REVIEW: “Doctor Who – The 13th Doctor, Volume 4: A Tale of Two Time Lords”

There will always be something devilishly fun about multi-Doctor stories. I don’t know if it’s the knowledge that, in-universe, they’re just not supposed to happen or if it’s the joy of witnessing multiple incarnations of the Doctor interacting with each other at the same time. Whatever it is, it’s fun to witness. So, the moment I heard that Titan Comics’ ongoing 13th Doctor line would feature an arc where the 13th Doctor, Yaz, Graham, and Ryan meet up with the 10th Doctor and Martha Jones during the events of Blink, I was super excited. It sounded like a bucket and a half of fun. And, having read the arc, it was exactly as much fun as I’d have liked – though, as always, I wish it was a bit longer. (4.5 out of 5 wands.)

(NOTE: There may be mild spoilers for A Tale of Two Time Lords ahead.)

Doctor Who: A Tale of Two Time Lords (written by Jody Houser, illustrated by Roberta Ingranata)
The Thirteenth Doctor is back with her friends – Yaz, Ryan and Graham – in a brand new time-travelling adventure. This time she faces the horrific Weeping Angels – who else can help her out but one of her previous incarnations: the Tenth Doctor himself! Landing in the swinging 60s, the Thirteenth Doctor and fam are stranded in the middle of a territorial battle between the Angels and the creepy Autons, all the while having to avoid her former self and causing the universe to implode! What could go wrong?

This arc probably ranks among my favorites of the 13th Doctor’s era at Titan Comics. While it’s not perfect, it’s just so much fun and features some well-executed fan service. I always have the same problem with the Titan Comics Doctor Who comics – I wish the arcs were longer than four issues. I always want to spend more time in the beginning and middle of the stories instead of feeling as though I’m careening as quickly as possible to the climax. And the same, unfortunately, is true here. Houser does her best at slowing things down in the first issue of the arc, giving readers the chance to reacquaint themselves with the 10th Doctor and Martha, but pretty quickly the plot kicks in and everything just picks up speed, quicker and quicker, until it’s all over too soon. There’s a lot of great work done in these four issues, but I continue to wish there was just a bit more time for some extra character work.

But, to be fair, the action is really fun. As is the story, too. The idea of setting this tale in the middle of Blink, for the 10th Doctor and Martha, is a great one. There’s a lot of room in that unspecified amount of time Martha and the 10th Doctor are stuck in the late 1960s for some interesting stories to be told and it makes for an easy way of having the 13th Doctor and her companions face off against the Weeping Angels. The Weeping Angels, however, aren’t quite as effective on the page as they are on the screen, their horror normally relying more on camera tricks than on the imagery of their designs, so Houser adds the Autons into the mix for the Doctors and their companions to fight. The Autons are one of those classic Doctor Who villains that haven’t appeared anywhere near as often as one might think, so every time they do appear it’s a true delight to see them.

As is often the case in the Titan Comics, there’s not enough time in the story to give either the Weeping Angels or the Autons a lot to do, so they’re just sort of there without any real motivation or discernible plan, outside of a vague “taking over the earth” kind of thing. Which is totally fine. I don’t go to the Doctor Who comics for complex storylines. Would I like them? Sure. But, ultimately, I go to the Doctor Who comics for fun adventures. And that’s exactly what this is: a really entertaining romp with some fan-favorite villains and two beloved Doctors. Houser is great at capturing the voices of the characters and giving them interesting things to say and do. She is great at creating worlds around them that feel interesting and lived in. And she’s great at writing creative and enjoyable action sequences. Is A Tale of Two Time Lords super fun and enjoyable? Most definitely.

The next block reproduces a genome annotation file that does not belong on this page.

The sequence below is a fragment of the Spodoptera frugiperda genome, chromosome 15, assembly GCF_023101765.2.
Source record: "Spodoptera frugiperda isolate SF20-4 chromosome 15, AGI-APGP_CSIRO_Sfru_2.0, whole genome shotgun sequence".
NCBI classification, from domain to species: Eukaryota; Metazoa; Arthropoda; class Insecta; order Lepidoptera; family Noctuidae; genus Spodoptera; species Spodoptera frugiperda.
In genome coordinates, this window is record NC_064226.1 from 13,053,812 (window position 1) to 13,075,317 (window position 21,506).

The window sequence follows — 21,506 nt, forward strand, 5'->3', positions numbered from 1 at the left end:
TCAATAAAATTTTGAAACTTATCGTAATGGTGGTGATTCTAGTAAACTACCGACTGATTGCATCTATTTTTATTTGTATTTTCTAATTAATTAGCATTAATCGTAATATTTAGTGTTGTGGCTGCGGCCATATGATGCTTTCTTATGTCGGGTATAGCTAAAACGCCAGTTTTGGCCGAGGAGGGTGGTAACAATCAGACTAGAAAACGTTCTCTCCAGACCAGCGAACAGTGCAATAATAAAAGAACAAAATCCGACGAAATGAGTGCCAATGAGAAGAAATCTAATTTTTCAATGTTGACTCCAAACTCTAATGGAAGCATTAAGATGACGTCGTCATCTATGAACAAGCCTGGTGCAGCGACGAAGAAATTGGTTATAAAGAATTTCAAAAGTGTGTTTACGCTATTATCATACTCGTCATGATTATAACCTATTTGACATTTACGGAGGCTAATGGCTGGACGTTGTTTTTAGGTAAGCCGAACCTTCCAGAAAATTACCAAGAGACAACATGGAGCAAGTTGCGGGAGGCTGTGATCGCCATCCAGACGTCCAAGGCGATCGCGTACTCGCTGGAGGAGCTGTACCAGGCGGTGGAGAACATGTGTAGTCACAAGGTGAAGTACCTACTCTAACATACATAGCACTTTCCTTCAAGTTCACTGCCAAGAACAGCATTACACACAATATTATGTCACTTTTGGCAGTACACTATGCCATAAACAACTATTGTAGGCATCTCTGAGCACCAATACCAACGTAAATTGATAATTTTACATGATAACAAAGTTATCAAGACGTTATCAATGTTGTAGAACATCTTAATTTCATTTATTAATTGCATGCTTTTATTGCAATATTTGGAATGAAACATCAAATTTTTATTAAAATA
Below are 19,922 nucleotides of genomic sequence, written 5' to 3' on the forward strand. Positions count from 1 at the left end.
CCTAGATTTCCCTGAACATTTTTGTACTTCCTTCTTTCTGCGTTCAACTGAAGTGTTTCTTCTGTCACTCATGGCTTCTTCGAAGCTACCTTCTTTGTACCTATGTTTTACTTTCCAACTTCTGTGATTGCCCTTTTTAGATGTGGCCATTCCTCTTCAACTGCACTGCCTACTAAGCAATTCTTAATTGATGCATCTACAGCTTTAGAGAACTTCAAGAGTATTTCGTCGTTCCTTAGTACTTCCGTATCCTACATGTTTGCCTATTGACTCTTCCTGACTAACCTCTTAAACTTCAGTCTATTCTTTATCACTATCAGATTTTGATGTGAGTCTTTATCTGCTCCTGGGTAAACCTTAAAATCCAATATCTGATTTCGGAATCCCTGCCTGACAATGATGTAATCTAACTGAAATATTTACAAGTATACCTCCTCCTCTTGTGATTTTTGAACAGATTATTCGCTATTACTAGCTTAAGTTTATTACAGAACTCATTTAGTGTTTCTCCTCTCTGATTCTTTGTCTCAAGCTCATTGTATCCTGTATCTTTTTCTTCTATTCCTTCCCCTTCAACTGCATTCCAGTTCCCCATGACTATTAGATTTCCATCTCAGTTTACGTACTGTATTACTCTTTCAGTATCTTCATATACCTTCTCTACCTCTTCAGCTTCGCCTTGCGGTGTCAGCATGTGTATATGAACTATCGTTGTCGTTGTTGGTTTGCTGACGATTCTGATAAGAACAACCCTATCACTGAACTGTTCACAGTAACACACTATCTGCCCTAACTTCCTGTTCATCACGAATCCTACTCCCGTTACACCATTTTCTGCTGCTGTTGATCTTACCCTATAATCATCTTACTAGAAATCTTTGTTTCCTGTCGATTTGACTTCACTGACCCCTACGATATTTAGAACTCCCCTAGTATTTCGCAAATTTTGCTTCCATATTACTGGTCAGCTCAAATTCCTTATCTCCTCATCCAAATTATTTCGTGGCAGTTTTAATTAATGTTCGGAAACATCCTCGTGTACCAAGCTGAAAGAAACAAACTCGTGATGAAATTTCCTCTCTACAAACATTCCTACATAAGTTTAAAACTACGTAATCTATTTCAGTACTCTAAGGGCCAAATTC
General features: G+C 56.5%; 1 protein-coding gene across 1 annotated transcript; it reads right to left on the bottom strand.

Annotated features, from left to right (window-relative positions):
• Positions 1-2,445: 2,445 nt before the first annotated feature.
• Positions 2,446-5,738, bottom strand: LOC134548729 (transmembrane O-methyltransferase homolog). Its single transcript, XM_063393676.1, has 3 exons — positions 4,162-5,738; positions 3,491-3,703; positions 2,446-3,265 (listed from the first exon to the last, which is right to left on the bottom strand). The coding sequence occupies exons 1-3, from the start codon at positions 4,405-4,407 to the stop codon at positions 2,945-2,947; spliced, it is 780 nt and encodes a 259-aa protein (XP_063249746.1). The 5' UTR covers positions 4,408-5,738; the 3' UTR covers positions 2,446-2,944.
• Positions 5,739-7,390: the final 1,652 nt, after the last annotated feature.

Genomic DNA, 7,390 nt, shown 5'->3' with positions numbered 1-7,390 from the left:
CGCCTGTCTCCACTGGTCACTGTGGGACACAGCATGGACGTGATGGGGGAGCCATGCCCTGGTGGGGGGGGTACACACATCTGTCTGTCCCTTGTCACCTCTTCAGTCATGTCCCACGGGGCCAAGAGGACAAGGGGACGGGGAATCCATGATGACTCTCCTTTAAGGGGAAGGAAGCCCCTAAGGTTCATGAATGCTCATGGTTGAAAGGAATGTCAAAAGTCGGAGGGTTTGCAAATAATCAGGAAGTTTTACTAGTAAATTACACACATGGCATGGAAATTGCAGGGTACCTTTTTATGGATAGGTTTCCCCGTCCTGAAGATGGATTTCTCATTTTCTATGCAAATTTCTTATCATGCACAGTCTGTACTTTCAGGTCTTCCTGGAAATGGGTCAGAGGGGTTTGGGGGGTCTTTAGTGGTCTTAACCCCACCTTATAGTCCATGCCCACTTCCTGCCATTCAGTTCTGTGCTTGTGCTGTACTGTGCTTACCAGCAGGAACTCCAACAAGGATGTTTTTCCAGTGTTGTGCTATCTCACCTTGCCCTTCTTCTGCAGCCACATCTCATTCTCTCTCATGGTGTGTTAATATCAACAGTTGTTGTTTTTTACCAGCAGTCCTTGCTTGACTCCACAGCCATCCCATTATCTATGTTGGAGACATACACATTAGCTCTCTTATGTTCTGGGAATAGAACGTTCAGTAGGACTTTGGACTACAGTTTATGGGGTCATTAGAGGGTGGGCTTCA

Roberta Ingranta’s artwork throughout her run on the 13th Doctor comics has always been stellar. She has a true gift at capturing the likenesses and the spirits of the characters from the TV show while imbuing them (and the new characters created by Houser) with a lot of life. This remains true here as Ingranata is given the chance to play with iconic villains, like the Weeping Angels and the Autons, as well as with the 10th Doctor and with Martha. In both cases, Ingranata excels. Her artwork here is beautiful. She captures England in the 1960s extremely well, as well as capturing the overall atmosphere of Blink. Her depiction of the Weeping Angels is just as scary as you’d want them to be and her versions of the 10th Doctor and Martha are every bit as good as her versions of the 13th Doctor and her companions. As always, Ingranta’s artwork adds a lot to the experience of reading a 13th Doctor comic and I love it.

At the end of the day, Doctor Who: A Tale of Two Time Lords is another great installment in the 13th Doctor’s ongoing series at Titan Comics. It’s a quick-paced, action-packed, really fun romp between two fan-favorite Doctors and their companions. Both Houser and Ingranata capture the spirits of these characters while propelling them into new and exciting adventures. The idea of setting a new story in the middle of an existing one is a great idea, and there’s a lot of fun mined out of the fact that the audience knows exactly what’s next for the 10th Doctor and Martha. I’m not sure what’s next for the 13th Doctor comics, but I’m excited to see where they go from here.

4.5 out of 5 wands.

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